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Todd Redden
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Holmes108 wrote:
I think they are all acceptable. The only one that could have poor social consequences, depending on your group, is the long term alliance one.

If it's a 3 player game, and you pick on one guy the whole way, it may lower the fun. If you always pick on the same guy, or ally with the same person, game after game, it might be less fun... etc.

But if the same guy wins 9 out of 10 games, and 2 of you decide to try and topple him one game, I don't see the problem.

I agree with this assessment entirely, and found the last "long term alliance" issue the only tough nut to crack. Multi-player games of all kinds are rife with alliances (they have to be) so why not here? Granted it might destroy the fun of one player, but if you can't stand the heat... BTW, I don't like that kind of play, and it most likely wouldn't be initiated by me, but you can't prevent alliances in multi-player games. It happens a lot in game groups where family members are playing with others, they often don't even realize they're helping each other towards victory. (I don't like this when it happens, but it can't be prevented.)
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Steven Backues
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Thanks again for all of the responses. Thus far I have tried to avoid putting in my own two cents lest that influence the poll, but I think I have enough data now to call it good.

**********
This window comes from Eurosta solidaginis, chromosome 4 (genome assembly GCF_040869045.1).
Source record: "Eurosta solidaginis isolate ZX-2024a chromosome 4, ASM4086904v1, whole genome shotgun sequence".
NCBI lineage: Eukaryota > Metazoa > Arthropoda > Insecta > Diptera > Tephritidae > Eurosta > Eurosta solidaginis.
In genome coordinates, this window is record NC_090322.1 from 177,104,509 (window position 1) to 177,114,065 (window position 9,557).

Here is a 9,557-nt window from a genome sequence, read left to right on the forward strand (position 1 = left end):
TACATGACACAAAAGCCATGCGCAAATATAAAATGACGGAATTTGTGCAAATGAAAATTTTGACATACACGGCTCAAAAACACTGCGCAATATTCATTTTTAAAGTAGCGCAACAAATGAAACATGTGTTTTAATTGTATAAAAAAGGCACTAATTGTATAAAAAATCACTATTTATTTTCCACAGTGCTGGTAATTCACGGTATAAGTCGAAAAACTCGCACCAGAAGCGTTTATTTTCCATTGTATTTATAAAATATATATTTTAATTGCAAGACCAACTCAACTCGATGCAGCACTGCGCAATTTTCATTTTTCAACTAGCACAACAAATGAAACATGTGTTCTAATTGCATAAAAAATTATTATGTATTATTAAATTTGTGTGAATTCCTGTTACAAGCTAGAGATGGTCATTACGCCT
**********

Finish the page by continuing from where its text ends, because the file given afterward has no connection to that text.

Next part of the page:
First, the reason for this poll, in case you are curious. Last week I was in a discussion on another thread where a few people were advancing the idea that if a game doesn’t specify whether or not in-game communication/politicking is allowed, one should assume by default that it is not allowed. They agreed that of course anyone could play the game differently if they wanted to, but argued that this would be to play a variant, not the game as defined in the rules.

My position was that if the rules did not specify, it was a matter of convention, and thus up to the play group to decide. Since common practice on this matter varied so greatly, I felt that any decision would be equally authentic.

In one post I cited a few games where the rules do not say whether or not in-game communication was allowed, but where this was typically interpreted to mean that it was allowed. One of the games I mentioned was Small World, to which one poster replied "None of the groups I've played with Small World (3 or 4 now) have permitted negotiation. (This was not at my suggestion -- it was the group's native preference)" This surprised me, based on reviews and comments I had read, but I have actually only played Small World 2-player, so I didn’t honestly know how the multiplayer game was generally played.